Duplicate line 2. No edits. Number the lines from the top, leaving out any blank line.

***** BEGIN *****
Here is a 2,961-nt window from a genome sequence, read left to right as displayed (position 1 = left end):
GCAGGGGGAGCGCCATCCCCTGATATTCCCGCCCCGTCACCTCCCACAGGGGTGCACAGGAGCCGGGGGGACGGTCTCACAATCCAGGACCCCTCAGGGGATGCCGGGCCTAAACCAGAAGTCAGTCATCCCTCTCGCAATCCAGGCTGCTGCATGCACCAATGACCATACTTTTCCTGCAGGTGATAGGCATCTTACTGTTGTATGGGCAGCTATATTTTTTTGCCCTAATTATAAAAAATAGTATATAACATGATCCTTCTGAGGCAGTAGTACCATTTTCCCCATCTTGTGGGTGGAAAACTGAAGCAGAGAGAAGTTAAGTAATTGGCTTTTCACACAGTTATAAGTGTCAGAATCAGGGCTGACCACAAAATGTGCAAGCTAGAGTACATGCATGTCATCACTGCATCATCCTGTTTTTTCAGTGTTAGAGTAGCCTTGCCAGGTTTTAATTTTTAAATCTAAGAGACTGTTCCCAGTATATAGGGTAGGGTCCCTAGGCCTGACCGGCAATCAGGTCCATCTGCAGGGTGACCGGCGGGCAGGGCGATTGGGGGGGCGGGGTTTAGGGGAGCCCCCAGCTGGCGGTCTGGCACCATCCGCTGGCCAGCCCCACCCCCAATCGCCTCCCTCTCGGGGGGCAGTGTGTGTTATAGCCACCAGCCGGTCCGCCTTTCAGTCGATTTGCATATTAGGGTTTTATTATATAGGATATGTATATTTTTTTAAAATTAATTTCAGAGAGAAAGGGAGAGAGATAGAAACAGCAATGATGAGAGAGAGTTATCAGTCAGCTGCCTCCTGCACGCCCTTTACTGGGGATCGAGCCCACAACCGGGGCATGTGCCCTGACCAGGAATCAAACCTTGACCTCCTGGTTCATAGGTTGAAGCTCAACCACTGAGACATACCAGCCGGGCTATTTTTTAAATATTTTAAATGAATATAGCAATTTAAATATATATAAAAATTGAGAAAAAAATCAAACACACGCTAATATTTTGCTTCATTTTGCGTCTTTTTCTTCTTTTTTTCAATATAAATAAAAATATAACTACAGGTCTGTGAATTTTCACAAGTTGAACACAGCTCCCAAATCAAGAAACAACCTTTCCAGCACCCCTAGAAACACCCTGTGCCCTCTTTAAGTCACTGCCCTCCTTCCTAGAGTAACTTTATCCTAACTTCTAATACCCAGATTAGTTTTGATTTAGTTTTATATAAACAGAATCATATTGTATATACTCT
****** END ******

GCAGGGGGAGCGCCATCCCCTGATATTCCCGCCCCGTCACCTCCCACAGGGGTGCACAGGAGCCGGGGGGACGGTCTCACAATCCAGGACCCCTCAGGGGATGCCGGGCCTAAACCAGAAGTCAGTCATCCCTCTCGCAATCCAGGCTGCTGCATGCACCAATGACCATACTTTTCCTGCAGGTGATAGGCATCTTACTGTTGTATGGGCAGCTATATTTTTTTGCCCTAATTATAAAAAATAGTATATAACATGATCCTTCTGAGGCAGTAGTACCATTTTCCCCATCTTGTGGGTGGAAAACTGAAGCAGAGAGAAGTTAAGTAATTGGCTTTTCACACAGTTATAAGTGTCAGAATCAGGGCTGACCACAAAATGTGCAAGCTAGAGTACATGCATGTCATCACTGCATCATCCTGTTTTTTCAGTGTTAGAGTAGCCTTGCCAGGTTTTAATTTTTAAATCTAAGAGACTGTTCCCAGTATATAGGGTAGGGTCCCTAGGCCTGACCGGCAATCAGGTCCATCTGCAGGGTGACCGGCGGGCAGGGCGATTGGGGGGGCGGGGTTTAGGGGAGCCCCCAGCTGGCGGTCTGGCACCATCCGCTGGCCAGCCCCACCCCCAATCGCCTCCCTCTCGGGGGGCAGTGTGTGTTATAGCCACCAGCCGGTCCGCCTTTCAGTCGATTTGCATATTAGGGTTTTATTATATAGGATATGTATATTTTTTTAAAATTAATTTCAGAGAGAAAGGGAGAGAGATAGAAACAGCAATGATGAGAGAGAGTTATCAGTCAGCTGCCTCCTGCACGCCCTTTACTGGGGATCGAGCCCACAACCGGGGCATGTGCCCTGACCAGGAATCAAACCTTGACCTCCTGGTTCATAGGTTGAAGCTCAACCACTGAGACATACCAGCCGGGCTATTTTTTAAATATTTTAAATGAATATAGCAATTTAAATATATATAAAAATTGAGAAAAAAATCAAACACACGCTAATATTTTGCTTCATTTTGCGTCTTTTTCTTCTTTTTTTCAATATAAATAAAAATATAACTACAGGTCTGTGAATTTTCACAAGTTGAACACAGCTCCCAAATCAAGAAACAACCTTTCCAGCACCCCTAGAAACACCCTGTGCCCTCTTTAAGTCACTGCCCTCCTTCCTAGAGTAACTTTATCCTAACTTCTAATACCCAGATTAGTTTTGATTTAGTTTTATATAAACAGAATCATATTGTATATACTCT